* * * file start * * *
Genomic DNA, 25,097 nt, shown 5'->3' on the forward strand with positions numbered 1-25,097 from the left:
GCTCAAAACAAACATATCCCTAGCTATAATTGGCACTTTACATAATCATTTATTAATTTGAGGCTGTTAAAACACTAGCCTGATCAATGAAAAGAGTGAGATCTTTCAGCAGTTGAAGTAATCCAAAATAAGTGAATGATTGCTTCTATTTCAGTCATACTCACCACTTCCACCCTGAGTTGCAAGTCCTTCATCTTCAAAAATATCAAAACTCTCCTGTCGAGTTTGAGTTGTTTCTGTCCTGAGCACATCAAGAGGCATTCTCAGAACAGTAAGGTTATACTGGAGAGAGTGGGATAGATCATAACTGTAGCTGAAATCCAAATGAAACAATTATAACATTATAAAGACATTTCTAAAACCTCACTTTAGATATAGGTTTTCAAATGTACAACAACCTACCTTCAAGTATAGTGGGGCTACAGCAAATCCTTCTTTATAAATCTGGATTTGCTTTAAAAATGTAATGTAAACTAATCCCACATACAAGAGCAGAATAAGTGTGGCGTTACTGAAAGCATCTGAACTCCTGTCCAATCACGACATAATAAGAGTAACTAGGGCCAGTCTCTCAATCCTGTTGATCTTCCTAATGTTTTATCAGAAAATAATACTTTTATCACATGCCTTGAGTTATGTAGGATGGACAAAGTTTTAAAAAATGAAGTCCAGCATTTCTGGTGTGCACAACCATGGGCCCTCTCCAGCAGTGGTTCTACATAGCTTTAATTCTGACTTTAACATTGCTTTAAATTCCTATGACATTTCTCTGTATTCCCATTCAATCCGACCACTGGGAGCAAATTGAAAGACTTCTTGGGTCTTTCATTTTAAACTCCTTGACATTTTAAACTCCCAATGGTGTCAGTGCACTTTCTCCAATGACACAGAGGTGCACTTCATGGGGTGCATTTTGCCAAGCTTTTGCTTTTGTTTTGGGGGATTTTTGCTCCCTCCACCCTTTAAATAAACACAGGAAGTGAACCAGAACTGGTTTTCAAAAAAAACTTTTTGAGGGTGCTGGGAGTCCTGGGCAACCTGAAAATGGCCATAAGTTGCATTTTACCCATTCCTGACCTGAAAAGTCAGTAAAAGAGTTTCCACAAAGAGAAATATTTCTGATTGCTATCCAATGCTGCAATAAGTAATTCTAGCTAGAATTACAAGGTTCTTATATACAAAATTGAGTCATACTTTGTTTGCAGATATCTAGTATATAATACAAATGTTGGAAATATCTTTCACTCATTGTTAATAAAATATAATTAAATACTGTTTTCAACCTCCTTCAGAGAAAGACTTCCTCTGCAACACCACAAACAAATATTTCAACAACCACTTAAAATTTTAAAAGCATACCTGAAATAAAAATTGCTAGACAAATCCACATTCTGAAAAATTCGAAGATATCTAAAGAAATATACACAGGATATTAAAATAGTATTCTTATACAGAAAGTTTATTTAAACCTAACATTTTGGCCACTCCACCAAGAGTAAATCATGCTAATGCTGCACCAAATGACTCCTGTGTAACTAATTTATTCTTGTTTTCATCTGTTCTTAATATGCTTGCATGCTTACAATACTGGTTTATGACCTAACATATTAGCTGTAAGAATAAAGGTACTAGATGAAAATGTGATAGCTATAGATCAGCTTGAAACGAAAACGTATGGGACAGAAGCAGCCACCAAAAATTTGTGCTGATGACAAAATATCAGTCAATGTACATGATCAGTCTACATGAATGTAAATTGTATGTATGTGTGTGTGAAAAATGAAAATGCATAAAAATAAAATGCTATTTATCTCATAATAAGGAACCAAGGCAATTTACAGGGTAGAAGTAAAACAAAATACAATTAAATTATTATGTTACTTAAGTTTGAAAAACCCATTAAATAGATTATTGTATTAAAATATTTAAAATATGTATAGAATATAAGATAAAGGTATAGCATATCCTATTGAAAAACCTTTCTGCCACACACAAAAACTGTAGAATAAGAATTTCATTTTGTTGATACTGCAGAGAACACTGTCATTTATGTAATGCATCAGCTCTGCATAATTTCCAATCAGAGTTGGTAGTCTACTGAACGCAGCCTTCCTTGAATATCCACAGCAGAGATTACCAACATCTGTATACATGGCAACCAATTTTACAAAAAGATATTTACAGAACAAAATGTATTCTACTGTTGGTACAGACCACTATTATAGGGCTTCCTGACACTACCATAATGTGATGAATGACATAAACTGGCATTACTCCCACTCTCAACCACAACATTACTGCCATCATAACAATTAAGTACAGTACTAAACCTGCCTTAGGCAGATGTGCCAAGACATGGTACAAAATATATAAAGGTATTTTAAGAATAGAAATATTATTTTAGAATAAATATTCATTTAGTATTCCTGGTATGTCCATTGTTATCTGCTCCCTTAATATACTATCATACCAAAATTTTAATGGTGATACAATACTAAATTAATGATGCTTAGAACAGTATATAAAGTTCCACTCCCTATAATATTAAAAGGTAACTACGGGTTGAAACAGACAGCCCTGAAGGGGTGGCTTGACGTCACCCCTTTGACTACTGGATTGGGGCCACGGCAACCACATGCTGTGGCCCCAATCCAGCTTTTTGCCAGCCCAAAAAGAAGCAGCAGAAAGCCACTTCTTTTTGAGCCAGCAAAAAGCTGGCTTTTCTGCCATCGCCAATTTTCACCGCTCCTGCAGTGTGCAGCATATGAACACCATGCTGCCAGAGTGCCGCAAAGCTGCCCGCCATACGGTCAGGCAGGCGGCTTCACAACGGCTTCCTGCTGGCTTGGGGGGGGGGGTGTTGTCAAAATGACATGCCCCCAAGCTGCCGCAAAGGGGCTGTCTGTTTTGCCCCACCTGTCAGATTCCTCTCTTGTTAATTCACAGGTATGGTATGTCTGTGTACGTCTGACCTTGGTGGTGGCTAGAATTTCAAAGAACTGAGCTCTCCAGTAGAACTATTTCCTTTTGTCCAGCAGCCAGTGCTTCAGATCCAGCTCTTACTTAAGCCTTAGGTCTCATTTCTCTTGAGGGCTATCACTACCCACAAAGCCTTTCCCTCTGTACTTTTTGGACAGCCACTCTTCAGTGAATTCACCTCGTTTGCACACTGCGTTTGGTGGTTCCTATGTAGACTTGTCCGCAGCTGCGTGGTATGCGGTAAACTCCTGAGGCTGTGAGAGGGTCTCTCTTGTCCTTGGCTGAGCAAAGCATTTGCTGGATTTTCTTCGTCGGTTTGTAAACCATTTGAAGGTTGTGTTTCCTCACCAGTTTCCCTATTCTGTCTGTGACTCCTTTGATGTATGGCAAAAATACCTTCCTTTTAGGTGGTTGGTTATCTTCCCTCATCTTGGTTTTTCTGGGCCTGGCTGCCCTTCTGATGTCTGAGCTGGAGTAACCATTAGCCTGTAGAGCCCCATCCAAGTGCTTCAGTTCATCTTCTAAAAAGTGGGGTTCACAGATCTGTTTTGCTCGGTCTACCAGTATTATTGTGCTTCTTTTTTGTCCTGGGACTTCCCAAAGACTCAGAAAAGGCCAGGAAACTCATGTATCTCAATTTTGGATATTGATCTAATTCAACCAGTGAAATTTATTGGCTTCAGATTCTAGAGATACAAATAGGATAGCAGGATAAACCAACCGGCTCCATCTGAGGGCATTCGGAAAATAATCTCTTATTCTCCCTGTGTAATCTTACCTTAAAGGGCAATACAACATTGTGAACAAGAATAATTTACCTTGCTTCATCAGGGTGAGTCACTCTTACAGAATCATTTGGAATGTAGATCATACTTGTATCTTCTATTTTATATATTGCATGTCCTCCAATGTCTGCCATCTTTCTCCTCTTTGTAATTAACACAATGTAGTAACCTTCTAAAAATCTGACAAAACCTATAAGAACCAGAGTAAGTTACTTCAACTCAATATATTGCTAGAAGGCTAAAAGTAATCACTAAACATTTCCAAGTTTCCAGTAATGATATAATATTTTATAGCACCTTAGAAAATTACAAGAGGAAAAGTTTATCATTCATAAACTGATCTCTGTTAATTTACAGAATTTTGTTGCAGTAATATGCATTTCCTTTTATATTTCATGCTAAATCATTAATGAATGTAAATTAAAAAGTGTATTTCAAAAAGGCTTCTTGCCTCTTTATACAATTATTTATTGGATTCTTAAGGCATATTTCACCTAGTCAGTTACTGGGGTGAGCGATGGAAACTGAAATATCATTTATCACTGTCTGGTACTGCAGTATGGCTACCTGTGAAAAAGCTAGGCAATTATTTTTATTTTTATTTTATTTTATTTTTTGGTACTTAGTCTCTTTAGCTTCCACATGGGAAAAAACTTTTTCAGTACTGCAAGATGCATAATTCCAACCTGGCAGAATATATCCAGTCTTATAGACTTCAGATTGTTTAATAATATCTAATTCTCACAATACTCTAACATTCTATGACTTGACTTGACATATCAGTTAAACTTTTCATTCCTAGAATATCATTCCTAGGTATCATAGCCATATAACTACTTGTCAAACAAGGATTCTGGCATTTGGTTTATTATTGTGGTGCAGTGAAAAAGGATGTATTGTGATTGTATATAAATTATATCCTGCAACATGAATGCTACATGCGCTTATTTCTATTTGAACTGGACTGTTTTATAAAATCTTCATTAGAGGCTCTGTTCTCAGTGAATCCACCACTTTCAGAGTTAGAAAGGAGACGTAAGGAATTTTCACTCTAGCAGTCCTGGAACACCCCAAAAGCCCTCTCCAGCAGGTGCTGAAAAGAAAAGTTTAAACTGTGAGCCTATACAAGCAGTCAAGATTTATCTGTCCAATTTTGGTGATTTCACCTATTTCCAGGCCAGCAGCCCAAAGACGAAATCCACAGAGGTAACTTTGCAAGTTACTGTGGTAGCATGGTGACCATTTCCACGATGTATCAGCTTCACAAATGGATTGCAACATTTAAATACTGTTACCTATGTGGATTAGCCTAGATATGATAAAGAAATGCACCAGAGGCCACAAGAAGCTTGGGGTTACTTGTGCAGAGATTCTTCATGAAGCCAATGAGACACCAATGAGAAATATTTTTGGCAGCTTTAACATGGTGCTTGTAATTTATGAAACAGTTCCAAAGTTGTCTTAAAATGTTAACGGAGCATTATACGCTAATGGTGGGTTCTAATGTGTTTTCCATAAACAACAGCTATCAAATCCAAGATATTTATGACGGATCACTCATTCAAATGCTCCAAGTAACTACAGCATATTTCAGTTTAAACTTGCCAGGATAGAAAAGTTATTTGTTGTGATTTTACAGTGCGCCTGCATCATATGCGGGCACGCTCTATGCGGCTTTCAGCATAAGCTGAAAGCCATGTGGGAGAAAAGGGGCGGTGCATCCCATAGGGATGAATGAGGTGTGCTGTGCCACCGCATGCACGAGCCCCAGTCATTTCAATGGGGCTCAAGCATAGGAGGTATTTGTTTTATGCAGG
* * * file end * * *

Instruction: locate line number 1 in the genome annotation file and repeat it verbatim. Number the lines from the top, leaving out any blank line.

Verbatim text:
Genomic DNA, 25,097 nt, shown 5'->3' on the forward strand with positions numbered 1-25,097 from the left: